Nicklas Lidstrom

Erik Nicklas Lidstrom was the ultimate low-maintenance hockey superstar.

Born in Krylbo—a copper mining town in south central Sweden—April 28, 1970, Lidstrom grew up in Vasteras, an hour west of Stockholm.  After playing three seasons in the top Swedish amateur league, he was drafted by the Detroit Red Wings with the 53rd pick of the 1989 NHL Entry Draft.  The Wings 1989 draft is considered the best in NHL history, as Detroit also selected Mike Sillinger, Bob Boughner, Dallas Drake, and Sergei Fedorov, who would go on to play 5,955 NHL games and become the backbone of a hockey dynasty in the Motor City.  In spring 1991, Lidstrom helped Team Sweden capture the gold medal in the World Championships in Finland before joining the Red Wings for the 1991-92 NHL season.

Lidstrom scored 60 points in his rookie season, finishing second to Pavel Bure in voting for the Calder Trophy as NHL Rookie of the Year.  He was joined on the All-Rookie Team by fellow Red Wings defenseman Vladmir Konstantinov.  “From day one, he looked totally comfortable,” recalled Red Wings captain Steve Yzerman [Daily Dose, 10/22/15].  “He never had a bad day at the office.”  After losing to the New Jersey Devils in the 1995 Stanley Cup Finals, Lidstrom led the Wings to the first of back-to-back championships in 1996.  In addition, he was named to his first All-Star Team, one of twelve times he was afforded that honor during his 20-year career.  In 2001, the 6’2”, 190 pound defenseman earned the first of seven career Norris Trophies he would receive as best defenseman in the NHL.  Only the great Bobby Orr [Daily Dose, 8/26/15]—who won the Norris eight times in twelve seasons—has won more.  Detroit returned to the Stanley Cup Finals in 2002, where Lidstrom and crew dispatched Carolina to hoist the Stanley Cup for the third time in six years.    After Detroit closed out the Hurricanes in Game 5, Lidstrom was awarded the Conn Smythe Trophy as playoff MVP, making him the first European player in NHL history to win that coveted award.

In 2006, Lidstrom skated for Team Sweden in the 2006 Olympics, scoring the winning goal in a 3-2 victory over Finland to capture the gold medal.  Lidstrom became the 17th player to join the Triple Gold Club [Olympics, World Championships, Stanley Cup].

Following Yzerman’s retirement in 2006, Lidstrom was made Red Wings team captain, an honor he retained for the final six years of his career.  After Detroit outdueled the Pittsburgh Penguins for the Stanley Cup title in 2008, Lidstrom became the first European born-and-trained NHL captain to win the Cup.  He played in 1,564 regular season games for Detroit and is the all-time league leader in games played with one team.  Known for his durability, Lidstrom consistently ranked among the league leaders in ice time.  He only missed 42 games in 20 NHL seasons, a dozen of them coming in his last year, when he was 42.  Mr. Lidstrom has played in more NHL games than any European player in history.  Sports Illustrated and The Sporting News named him “Player of the Decade” for the 2000s and Hockey News selected him “best European-trained player ever to play in the NHL.”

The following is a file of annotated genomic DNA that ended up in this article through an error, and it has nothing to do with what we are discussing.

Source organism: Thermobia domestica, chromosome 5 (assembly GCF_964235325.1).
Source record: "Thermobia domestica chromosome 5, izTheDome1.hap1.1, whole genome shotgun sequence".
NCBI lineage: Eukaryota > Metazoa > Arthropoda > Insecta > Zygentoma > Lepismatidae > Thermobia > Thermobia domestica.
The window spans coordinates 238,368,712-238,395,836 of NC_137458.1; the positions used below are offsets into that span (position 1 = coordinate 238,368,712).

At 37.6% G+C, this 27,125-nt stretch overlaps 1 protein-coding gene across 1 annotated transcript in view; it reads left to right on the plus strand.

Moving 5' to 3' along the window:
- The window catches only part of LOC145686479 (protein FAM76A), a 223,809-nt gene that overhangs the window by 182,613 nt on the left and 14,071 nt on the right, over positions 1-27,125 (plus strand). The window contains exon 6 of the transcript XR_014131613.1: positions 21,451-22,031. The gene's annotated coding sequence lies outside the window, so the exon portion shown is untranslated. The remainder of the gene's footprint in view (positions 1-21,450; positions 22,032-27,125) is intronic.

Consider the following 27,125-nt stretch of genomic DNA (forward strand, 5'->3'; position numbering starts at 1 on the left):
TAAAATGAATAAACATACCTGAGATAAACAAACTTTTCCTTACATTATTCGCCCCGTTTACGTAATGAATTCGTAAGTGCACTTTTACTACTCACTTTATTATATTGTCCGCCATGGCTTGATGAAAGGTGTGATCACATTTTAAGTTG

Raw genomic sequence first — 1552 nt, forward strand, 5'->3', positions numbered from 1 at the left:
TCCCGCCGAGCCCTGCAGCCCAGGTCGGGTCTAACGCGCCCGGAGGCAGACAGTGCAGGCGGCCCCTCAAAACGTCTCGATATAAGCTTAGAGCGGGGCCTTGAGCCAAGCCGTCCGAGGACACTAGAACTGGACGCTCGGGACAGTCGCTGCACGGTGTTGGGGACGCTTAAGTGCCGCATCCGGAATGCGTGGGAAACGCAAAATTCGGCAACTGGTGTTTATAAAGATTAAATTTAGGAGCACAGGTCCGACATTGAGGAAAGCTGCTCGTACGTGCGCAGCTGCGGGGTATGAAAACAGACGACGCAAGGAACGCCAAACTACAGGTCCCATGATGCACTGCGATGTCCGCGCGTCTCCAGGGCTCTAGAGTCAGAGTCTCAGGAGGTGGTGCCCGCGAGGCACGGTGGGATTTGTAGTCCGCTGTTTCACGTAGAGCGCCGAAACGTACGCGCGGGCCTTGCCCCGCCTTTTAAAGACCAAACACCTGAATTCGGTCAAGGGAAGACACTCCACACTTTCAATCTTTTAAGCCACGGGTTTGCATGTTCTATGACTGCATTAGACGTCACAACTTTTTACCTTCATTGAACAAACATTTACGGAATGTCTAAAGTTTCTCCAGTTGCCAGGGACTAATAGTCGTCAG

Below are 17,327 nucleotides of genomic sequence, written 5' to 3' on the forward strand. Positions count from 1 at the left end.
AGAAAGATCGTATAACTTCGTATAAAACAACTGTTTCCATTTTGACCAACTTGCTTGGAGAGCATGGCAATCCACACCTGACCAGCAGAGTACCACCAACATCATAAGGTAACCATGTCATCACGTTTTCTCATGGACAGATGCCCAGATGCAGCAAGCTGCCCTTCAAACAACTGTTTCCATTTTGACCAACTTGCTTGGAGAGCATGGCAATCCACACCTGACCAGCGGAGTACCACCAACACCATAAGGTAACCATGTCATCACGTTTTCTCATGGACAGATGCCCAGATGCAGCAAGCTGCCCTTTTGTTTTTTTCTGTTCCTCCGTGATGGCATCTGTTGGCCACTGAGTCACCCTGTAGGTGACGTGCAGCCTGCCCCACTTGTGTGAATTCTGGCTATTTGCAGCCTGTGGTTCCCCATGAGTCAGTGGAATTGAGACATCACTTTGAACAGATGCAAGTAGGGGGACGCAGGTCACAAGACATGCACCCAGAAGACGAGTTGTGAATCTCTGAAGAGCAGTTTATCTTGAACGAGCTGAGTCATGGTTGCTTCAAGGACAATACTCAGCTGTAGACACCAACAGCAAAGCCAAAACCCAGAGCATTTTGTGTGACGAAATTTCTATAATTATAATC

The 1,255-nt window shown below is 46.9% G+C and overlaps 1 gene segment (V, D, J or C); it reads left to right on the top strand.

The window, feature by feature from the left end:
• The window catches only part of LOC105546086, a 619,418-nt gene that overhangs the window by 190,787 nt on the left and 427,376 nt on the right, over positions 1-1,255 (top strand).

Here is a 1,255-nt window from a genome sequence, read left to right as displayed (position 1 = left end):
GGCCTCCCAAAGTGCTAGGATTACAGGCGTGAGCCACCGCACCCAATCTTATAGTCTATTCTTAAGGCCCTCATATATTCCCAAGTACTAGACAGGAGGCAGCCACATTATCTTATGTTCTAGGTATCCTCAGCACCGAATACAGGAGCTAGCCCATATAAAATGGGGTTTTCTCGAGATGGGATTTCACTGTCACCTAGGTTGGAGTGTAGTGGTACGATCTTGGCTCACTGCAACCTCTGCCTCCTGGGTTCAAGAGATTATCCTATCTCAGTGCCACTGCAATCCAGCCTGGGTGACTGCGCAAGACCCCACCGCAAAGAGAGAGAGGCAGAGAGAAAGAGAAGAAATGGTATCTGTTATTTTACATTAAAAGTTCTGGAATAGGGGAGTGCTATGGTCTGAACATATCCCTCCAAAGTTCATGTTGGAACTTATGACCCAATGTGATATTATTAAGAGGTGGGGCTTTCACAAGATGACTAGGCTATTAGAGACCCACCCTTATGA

Plus-Minus is a hockey statistic used to measure a player’s impact on the game, represented by the difference between their teams’ total scoring versus their opponents when a player is on the ice.  Legendary Montreal Canadiens’ defenseman Larry Robinson has the highest rating of all-time, at 730.  Orr is next on the list, followed by Ray Bourque [Daily Dose, 12/28/15] and Wayne Gretzky.  Nicklas Lidstrom has a career Plus-Minus of 450, tenth-best in league history.  All nine players ahead of him are from Canada.

Nicklas Lidstrom was as close to perfect as any hockey player in history.  Like the elements of modern Swedish design, Lidstrom’s game was all clean lines and efficiency.  He was always in position and, because he avoided vulnerable positions, he rarely took a hit.  He made defense look effortless.  Lidstrom was so efficient and smooth that he often went unnoticed.  “I always tell people,” said Detroit GM Ken Holland, “you’ll only miss Nick after he’s gone.”  Lidstrom had a high hockey IQ and rarely took penalites.  “Lidstrom doesn’t have an angry bone in his body,” observed hall of fame defenseman Denis Potvin [Daily Dose, 10/29/15].  Lidstrom won four Stanley Cups, was a twelve-time All-Star, and was nominated for the Norris Trophy in 12 of his final 14 seasons.  Over the last ten years of his career, he won the Norris seven times while finishing second in the other three seasons.  In 20 NHL seasons, Lidstrom’s team never missed the postseason.  He retired in 2012 having played in 263 Stanley Cup playoff games, three fewer than Chris Chelios for most of all time.  Nick Lidstrom retired with 1,142 points following the 2012 season.  In 2014, the Red Wings retired his Number 5 and, one year later, he was elected to the Hockey Hall of Fame.

In May 2012, one weekend after announcing his retirement, Nicklas Lindstrom and his wife Annika took out a full-page ad in the Sunday edition of the Detroit Free Press newspaper giving thanks to the city of Detroit for making his family feel at home during his two decades as a Red Wing.